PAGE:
[1] Harada, S. (2011) Moon by the Window, The Calligraphy and Zen Insights of Shodo Harada, Wisdom Publications: Boston

[2] Ibid.

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Each thing has its own being which is not different
From its place and function.
The relative fits the absolute as a box and its lid.
The absolute meets the relative like two arrow points that touch high in the air.

Once again Shohaku Okumura shares his insight in his book Living by Vow, on these lines:
“Each thing has its own being which is not different from its place and function.”

“We have a responsibility to accept this unique body and mind and put it to use. To fulfill the potential of this body and mind, we have to find an appropriate situation and embrace it as our own life, as our own work (page 245).”[1]

Today would be a great day to think about your potential and how you are using or not using “this unique body and mind” that you have been given. As Thich Nhat Hanh says, “Because you are alive everything is possible.” What possibilities are being revealed to us today? Are we using all of our skills, talents, and knowledge to do what we have been sent here to do?

As a Unity minister I spent many days creating affirmations for my congregants to use daily in their lives. This is one that I have used for many years: I am open and receptive to receive my good in health, wealth, and happiness to do the things I have come here to do.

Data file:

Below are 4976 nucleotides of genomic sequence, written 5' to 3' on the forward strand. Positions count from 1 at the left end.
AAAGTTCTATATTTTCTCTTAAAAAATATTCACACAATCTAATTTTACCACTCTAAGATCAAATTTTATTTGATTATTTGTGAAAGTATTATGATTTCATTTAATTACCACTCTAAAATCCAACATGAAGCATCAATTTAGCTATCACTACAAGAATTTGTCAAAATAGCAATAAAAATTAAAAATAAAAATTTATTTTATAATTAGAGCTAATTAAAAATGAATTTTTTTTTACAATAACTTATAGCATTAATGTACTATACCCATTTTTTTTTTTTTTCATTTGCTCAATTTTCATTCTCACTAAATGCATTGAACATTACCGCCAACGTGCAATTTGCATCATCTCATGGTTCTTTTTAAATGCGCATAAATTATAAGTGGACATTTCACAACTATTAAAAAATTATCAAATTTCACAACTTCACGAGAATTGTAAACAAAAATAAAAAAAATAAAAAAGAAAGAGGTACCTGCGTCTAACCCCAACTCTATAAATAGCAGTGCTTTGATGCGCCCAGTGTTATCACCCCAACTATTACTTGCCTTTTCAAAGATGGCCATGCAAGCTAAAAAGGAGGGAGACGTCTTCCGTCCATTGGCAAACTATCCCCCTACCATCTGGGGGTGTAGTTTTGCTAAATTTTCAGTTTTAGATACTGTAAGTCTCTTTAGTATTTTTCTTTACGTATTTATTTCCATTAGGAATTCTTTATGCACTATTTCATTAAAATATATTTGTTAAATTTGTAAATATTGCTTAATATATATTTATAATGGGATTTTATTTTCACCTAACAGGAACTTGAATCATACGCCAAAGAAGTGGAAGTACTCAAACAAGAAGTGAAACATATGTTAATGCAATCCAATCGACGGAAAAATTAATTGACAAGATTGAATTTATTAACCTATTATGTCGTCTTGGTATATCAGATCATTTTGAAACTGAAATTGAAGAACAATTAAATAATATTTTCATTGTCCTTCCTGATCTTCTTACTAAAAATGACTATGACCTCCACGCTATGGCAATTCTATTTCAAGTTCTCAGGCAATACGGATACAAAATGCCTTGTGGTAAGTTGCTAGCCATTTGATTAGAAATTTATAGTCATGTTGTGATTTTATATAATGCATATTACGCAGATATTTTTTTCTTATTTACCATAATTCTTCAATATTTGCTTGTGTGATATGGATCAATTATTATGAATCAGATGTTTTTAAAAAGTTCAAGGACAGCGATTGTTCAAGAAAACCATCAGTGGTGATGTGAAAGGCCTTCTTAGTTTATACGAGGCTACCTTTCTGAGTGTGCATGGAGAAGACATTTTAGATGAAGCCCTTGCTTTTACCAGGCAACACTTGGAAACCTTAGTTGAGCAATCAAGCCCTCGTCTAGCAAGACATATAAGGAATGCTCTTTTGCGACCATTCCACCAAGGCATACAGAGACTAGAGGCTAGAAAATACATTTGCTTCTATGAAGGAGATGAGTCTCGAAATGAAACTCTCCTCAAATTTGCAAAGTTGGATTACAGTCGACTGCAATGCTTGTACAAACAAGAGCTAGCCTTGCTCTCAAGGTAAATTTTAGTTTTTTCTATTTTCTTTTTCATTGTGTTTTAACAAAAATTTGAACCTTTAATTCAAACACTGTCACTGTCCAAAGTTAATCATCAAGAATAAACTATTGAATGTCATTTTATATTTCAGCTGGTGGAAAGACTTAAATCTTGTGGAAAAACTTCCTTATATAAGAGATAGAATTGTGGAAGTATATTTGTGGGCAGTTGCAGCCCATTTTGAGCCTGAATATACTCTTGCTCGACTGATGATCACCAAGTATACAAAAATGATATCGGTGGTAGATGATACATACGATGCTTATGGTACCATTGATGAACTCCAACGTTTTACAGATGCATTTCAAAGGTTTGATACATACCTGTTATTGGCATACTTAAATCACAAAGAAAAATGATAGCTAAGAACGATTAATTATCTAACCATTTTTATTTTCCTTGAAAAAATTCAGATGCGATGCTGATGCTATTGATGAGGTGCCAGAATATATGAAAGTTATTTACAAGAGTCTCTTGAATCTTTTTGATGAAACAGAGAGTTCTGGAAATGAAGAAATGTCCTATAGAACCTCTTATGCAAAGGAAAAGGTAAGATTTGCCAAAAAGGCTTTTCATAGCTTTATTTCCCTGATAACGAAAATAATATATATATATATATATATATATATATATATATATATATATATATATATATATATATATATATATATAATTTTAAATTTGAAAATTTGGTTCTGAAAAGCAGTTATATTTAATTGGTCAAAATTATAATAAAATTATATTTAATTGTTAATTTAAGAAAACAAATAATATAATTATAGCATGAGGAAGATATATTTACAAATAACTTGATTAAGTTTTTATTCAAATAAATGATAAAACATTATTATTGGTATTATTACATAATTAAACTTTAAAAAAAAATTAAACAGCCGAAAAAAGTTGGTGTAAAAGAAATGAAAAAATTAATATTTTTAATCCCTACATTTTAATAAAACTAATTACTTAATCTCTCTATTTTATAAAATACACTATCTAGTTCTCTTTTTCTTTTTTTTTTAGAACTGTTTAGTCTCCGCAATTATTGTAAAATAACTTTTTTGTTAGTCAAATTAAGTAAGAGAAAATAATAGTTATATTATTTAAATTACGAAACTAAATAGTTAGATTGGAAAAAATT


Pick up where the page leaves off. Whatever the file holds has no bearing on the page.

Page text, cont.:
I found that sometimes I would wake up with these questions in mind, “What have I been born for, why am I here, what’s this life all about anyway?” And off and on during the day I found myself pondering those questions until one day I wrote the previous affirmation to help find the answer to those questions. The affirmation inspires me to: Do what will keep me healthy in mind, body, and spirit. To have enough money to do the things that I have come here to do. And to be happy!

I still say it daily and find that I continue to be guided to see the simple things in my life that I am led to do. Helping an elderly person lift something heavy in the grocery store, consoling a friend after the loss of a loved one, or something as simple as letting a car go in front of me in a long line of traffic. It may sound way too simple but it follows Okumura’s words, “to find an appropriate situation and embrace it as our own life, as our own work.” Just as a “box and its lid” fit tightly into one vessel. The work does not have to be designing a spaceship to Mars or curing cancer, but simple acts of kindness can do things for that person that you may not ever have expected or will ever find out about. And that’s the best part!

In the next part Okumura writes:

Shitou says that phenomena and principle, difference and unity, should meet like the arrows. Our practice is to actualize this relationship between difference and unity in each situation. For example, we cannot live by ourselves. We are part of a community, and yet no matter where I live, I am I. I cannot be another person, and yet to be a member of a community I have to transcend “I am I” and see the situation of the whole community (page 246).[2]

And so there is me, myself, and I. Along with this reality there are others that live on this planet with whom we have to function on a daily basis. People in our families, at work, in our communities and more. Each different and yet the same, with dreams, wishes, and aspirations for themselves and their families. As a Buddhist I feel drawn to being a part of this planet with all of its intricacies and challenges to endeavor to make it just a little bit better for all those who happen to pass my way, whether on purpose or by accident. As our eyes may meet in a quick glance I smile and you smile back and we have joined like “two arrow points that touch high in the air.”

In gassho,

ingassho

Shokai

[1] Okumura, S. (2012) Living by Vow, A Practical Introduction to Eight Essential Zen Chants and Texts. Wisdom Publications: Somerville, MA

[2] Ibid.